Air BP Is Handling the Camelina-Based Product from Neste
Which Is ‘Delivered Through the Normal Supply Mechanism’
As of this past Friday, all airlines operating out of Norway’s Oslo Airport Gardermoenm have the option to purchase biofuel from Air BP. The camelina-based fuel is produced by Neste in Finland, and shipped as a 50-50 blend with conventional petroleum-based product.
Lufthansa, SAS and KLM have already signed up to use the biofuel, states an Oslo Airport release.
“Oslo Airport is now the world’s first major international airport with regular deliveries of jet biofuel,” Norway Transport and Communications Minister Ketil Solvik-Olsen says in the airport announcement. “22 January is a red letter day for international aviation,” he said.
From the Main Fuel Farm
“All airlines landing at Oslo Airport can have jet biofuel delivered from the airport’s main fuel farm, via the existing hydrant mechanism,” says Air BP, citing collaboration with the airport operator Avinor, and the sustainable biofuel specialist SkyNRG, which brokers the fuel.
According to Neste’s announcement, “The fuel is transported to Oslo as a 50% blend with fossil aviation fuel, and its distribution takes place via the airport’s existing distribution system.”
“The reduction of greenhouse gas emissions from aviation is currently limited more by legislation than the aviation industry’s strategic intent regarding the use of renewable fuels,” said Neste renewable products executive VP Kaisa Hietala.
‘Works Exactly Like Fossil Fuel’
“We have already proved that premium-quality renewable aviation fuel works exactly like fossil fuel,” she said. We consider that the most functional and cost-effective way of reducing greenhouse gas emissions from aviation is for the aviation industry to use renewable fuels as low blends. We will continue our cooperation with the aviation industry to make premium-quality renewable fuels also available to the aviation industry,” Hietala said.
“Avinor and Air BP are convinced that this represents the start of a trend toward making jet biofuel an interesting commercial option worldwide,” states the Oslo Airport announcement. Air BP says it “anticipates this will lay the foundations for the increased adoption worldwide of jet biofuel supply.”
“The fact that we’re able to supply sustainable jet fuel through the existing fuel infrastructure demonstrates that the industry is now ready to take the next step in the development of this market, with Lufthansa, KLM and SAS as launching customers,” SkyNRG CEO Maarten van Dijk says in his company’s Friday release.
“We see that the Nordics, and especially Norway with Avinor’s airport incentive, have the basis and momentum to quickly move forward,” he said.
330,000 Gallons to Start
Air BP has agreed to take delivery of 1.25 million liters – more than 330,000 U.S. gallons at Oslo. “The goal is to gradually increase this volume in the years to come and establish regular commercial delivery of jet biofuel to Oslo Airport,” the airport says, adding, “Air BP has ambitions of becoming a pioneer in delivering biofuel to the aviation sector and the collaboration with Avinor is viewed as an important step in the right direction.”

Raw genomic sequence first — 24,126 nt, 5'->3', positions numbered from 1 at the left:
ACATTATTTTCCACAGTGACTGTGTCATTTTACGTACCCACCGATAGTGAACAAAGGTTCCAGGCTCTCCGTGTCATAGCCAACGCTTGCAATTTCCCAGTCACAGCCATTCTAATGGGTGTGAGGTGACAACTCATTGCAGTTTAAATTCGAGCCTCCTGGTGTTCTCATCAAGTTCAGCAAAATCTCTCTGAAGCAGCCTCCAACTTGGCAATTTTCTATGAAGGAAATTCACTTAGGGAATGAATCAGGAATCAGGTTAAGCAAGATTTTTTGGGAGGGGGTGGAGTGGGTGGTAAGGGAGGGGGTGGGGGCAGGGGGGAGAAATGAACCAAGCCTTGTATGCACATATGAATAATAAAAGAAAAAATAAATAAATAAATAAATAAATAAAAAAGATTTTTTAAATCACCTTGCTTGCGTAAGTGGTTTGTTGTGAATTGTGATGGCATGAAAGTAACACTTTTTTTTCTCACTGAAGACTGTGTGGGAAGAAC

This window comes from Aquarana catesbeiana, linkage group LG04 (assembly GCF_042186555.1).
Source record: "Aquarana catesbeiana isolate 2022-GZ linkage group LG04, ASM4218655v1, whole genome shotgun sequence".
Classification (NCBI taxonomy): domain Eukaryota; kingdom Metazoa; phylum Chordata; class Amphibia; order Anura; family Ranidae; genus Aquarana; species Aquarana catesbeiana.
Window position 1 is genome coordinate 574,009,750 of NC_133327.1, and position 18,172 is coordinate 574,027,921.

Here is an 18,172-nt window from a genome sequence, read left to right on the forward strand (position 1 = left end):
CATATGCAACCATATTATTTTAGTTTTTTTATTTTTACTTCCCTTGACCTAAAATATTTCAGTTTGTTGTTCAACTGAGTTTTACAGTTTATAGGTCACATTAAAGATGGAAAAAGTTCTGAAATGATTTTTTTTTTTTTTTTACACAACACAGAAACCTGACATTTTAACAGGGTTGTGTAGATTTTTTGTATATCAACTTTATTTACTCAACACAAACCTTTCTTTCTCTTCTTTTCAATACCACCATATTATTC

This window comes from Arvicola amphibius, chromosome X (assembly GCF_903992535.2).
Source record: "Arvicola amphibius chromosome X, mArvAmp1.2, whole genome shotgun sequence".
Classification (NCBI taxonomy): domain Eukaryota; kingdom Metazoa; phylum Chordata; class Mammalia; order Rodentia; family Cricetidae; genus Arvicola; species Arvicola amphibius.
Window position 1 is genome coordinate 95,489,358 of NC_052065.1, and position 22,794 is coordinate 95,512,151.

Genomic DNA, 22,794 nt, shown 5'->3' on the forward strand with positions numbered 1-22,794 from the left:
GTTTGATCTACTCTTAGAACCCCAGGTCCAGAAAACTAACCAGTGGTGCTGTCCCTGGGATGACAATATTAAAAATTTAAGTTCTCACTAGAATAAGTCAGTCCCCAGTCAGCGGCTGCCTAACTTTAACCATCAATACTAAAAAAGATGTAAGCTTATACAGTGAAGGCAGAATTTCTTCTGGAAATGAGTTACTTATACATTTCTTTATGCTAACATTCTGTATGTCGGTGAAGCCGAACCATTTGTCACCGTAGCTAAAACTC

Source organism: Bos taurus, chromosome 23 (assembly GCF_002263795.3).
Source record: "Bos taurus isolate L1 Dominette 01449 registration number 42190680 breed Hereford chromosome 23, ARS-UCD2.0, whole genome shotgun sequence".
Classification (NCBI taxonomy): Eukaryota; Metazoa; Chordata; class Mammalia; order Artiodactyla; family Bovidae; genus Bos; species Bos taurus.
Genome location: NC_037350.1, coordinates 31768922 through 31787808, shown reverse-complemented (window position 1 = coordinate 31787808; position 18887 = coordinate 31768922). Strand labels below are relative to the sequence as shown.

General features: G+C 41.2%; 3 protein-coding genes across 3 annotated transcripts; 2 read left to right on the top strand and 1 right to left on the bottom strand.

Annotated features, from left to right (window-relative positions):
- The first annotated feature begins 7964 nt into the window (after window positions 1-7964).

“This is the first time jet biofuel is being delivered through the normal supply mechanism, thus reducing logistics costs significantly,” said Air BP CEO David Gilmour. “We want to demonstrate that airports can readily access biofuel with relative ease, utilizing existing physical infrastructure.
‘We Hope to Inspire Other Airports’
“We anticipate that this will increase interest and demand, as well as contributing to a sustainable biofuel future for the aviation sector,” Gilmour aid.
“With the recent Paris agreement signed and the airline industry’s ongoing commitment to protecting the environment, we are delighted to be the first airport in the world to enable refueling of biofuel from our existing fuel farm and hydrant dispenser system,” said Avinor CEO Dag Falk-Petersen. “As first movers we hope to inspire other airports and airlines to follow suit so we can all work towards the desired low carbon future.”
Camelina Does Not Compete with Food Crops
Avinor notes that Oslo Airport serves approximately 24 million travellers via more than 235,000 aircraft movements per year.
Air BP notes that camelina is an oilseed crop, native to Northern Europe and Central Asia. It’s a flowering plant that can be grown in semi-arid regions, as a rotational crop with traditional cereal, where other oilseed crops are not viable. Camelina “maximizes fallow land periods and does not compete with other food crops or feedstock,” Air BP says.
Grown in Spain
The camelina for Oslo is grown in Spain by the Camelina Company Espana, a partner in ITAKA, the EU-supported Initiative Towards sustAinable Kerosene for Aviation. CCE’s camelina oil is shipped to the Neste refinery in Porvoo, Finland for processing. It is blended with conventional jet A fuel in Sweden at an approximate ratio of 48% biofuel to 52% fossil fuel. The resulting product meets ASTM D1655/DEFSTAN 91-91 specifications for aviation turbine fuels.
Neste also supplies renewable diesel for on-road vehicles, and through the distributor Golden gate petroleum has made significant inroads in California, including the displacement of all petroleum diesel for the city of San Francisco and some neighboring San Francisco Bay Area towns, with a large contract for California state vehicles as well (F&F, December 11). The renewable diesel for the western U.S. is refined in Singapore.
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Source: Avinor/Oslo Airport, Air BP, Neste with Fleets & Fuels follow-up